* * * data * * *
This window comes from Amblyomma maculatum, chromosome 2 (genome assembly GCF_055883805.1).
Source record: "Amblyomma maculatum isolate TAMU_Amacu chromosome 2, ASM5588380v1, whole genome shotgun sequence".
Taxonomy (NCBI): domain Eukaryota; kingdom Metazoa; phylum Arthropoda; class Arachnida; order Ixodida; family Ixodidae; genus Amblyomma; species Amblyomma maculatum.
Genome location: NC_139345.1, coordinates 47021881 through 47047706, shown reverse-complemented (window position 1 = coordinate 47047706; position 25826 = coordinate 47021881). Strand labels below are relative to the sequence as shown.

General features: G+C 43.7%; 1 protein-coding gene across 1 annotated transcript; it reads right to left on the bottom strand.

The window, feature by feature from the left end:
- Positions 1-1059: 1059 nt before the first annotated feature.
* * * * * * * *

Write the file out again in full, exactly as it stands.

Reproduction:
This window comes from Amblyomma maculatum, chromosome 2 (genome assembly GCF_055883805.1).
Source record: "Amblyomma maculatum isolate TAMU_Amacu chromosome 2, ASM5588380v1, whole genome shotgun sequence".
Taxonomy (NCBI): domain Eukaryota; kingdom Metazoa; phylum Arthropoda; class Arachnida; order Ixodida; family Ixodidae; genus Amblyomma; species Amblyomma maculatum.
Genome location: NC_139345.1, coordinates 47021881 through 47047706, shown reverse-complemented (window position 1 = coordinate 47047706; position 25826 = coordinate 47021881). Strand labels below are relative to the sequence as shown.

General features: G+C 43.7%; 1 protein-coding gene across 1 annotated transcript; it reads right to left on the bottom strand.

The window, feature by feature from the left end:
- Positions 1-1059: 1059 nt before the first annotated feature.